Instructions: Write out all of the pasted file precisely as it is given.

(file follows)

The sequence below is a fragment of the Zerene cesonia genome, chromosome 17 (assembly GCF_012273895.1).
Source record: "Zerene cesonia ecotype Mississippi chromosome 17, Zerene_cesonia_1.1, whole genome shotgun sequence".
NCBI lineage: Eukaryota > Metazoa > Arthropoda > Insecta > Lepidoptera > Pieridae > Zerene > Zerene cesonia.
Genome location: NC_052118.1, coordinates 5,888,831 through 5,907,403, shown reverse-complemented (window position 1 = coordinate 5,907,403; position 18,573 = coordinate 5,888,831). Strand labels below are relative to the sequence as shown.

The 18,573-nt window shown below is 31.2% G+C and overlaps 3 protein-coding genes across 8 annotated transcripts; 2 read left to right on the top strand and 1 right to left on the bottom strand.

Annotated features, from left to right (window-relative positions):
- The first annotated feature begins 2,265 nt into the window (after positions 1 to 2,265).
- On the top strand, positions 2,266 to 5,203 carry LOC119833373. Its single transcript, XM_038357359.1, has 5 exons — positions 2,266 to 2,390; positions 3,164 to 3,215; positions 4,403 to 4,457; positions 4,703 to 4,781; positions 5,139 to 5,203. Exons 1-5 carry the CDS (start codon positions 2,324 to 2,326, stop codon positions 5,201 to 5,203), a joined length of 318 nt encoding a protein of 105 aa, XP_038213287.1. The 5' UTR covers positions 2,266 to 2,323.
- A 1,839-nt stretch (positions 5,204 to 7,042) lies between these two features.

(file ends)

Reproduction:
The sequence below is a fragment of the Zerene cesonia genome, chromosome 17 (assembly GCF_012273895.1).
Source record: "Zerene cesonia ecotype Mississippi chromosome 17, Zerene_cesonia_1.1, whole genome shotgun sequence".
NCBI lineage: Eukaryota > Metazoa > Arthropoda > Insecta > Lepidoptera > Pieridae > Zerene > Zerene cesonia.
Genome location: NC_052118.1, coordinates 5,888,831 through 5,907,403, shown reverse-complemented (window position 1 = coordinate 5,907,403; position 18,573 = coordinate 5,888,831). Strand labels below are relative to the sequence as shown.

The 18,573-nt window shown below is 31.2% G+C and overlaps 3 protein-coding genes across 8 annotated transcripts; 2 read left to right on the top strand and 1 right to left on the bottom strand.

Annotated features, from left to right (window-relative positions):
- The first annotated feature begins 2,265 nt into the window (after positions 1 to 2,265).
- On the top strand, positions 2,266 to 5,203 carry LOC119833373. Its single transcript, XM_038357359.1, has 5 exons — positions 2,266 to 2,390; positions 3,164 to 3,215; positions 4,403 to 4,457; positions 4,703 to 4,781; positions 5,139 to 5,203. Exons 1-5 carry the CDS (start codon positions 2,324 to 2,326, stop codon positions 5,201 to 5,203), a joined length of 318 nt encoding a protein of 105 aa, XP_038213287.1. The 5' UTR covers positions 2,266 to 2,323.
- A 1,839-nt stretch (positions 5,204 to 7,042) lies between these two features.